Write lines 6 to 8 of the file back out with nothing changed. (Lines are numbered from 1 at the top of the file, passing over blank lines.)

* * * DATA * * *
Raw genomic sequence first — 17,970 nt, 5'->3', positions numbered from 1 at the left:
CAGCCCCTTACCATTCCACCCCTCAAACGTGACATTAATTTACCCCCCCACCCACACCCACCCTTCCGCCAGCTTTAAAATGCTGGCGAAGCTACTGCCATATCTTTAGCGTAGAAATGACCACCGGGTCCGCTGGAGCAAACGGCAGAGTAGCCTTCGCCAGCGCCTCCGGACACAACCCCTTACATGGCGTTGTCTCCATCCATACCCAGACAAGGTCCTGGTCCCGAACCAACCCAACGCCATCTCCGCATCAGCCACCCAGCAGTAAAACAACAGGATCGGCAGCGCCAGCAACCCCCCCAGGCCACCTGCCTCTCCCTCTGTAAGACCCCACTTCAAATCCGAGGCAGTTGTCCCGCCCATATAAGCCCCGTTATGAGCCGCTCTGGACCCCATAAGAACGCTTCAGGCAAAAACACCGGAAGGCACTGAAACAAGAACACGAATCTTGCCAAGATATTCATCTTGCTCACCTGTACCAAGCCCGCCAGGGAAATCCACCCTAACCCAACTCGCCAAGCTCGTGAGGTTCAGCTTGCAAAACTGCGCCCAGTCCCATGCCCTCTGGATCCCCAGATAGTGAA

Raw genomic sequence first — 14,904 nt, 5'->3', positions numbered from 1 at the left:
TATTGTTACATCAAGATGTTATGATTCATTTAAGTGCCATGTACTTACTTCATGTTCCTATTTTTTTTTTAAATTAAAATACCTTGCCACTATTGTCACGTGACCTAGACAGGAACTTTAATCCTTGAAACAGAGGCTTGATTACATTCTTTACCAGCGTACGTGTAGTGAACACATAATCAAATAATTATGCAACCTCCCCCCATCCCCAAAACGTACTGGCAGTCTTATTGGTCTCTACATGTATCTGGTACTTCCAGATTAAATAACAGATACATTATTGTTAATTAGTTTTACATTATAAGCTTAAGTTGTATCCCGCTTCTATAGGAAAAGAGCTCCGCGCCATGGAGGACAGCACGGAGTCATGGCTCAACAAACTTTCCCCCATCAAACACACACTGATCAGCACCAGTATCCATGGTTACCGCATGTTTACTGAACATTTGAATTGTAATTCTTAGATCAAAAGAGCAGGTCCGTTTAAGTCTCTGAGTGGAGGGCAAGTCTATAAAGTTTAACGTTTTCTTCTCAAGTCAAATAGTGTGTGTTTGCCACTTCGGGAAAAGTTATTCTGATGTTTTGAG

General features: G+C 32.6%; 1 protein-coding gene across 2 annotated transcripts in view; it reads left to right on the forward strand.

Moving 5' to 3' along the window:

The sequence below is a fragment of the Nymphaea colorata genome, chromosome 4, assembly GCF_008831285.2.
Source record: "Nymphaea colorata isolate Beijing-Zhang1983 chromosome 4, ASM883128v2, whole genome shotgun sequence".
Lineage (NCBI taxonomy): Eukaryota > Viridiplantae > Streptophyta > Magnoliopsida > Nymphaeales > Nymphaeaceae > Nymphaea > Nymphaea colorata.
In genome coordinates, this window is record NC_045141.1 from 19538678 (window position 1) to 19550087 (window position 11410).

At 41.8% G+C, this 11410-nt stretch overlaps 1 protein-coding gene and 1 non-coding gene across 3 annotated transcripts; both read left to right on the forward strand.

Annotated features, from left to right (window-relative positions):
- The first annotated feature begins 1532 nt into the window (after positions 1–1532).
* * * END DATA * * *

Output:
Moving 5' to 3' along the window:

The sequence below is a fragment of the Nymphaea colorata genome, chromosome 4, assembly GCF_008831285.2.
Source record: "Nymphaea colorata isolate Beijing-Zhang1983 chromosome 4, ASM883128v2, whole genome shotgun sequence".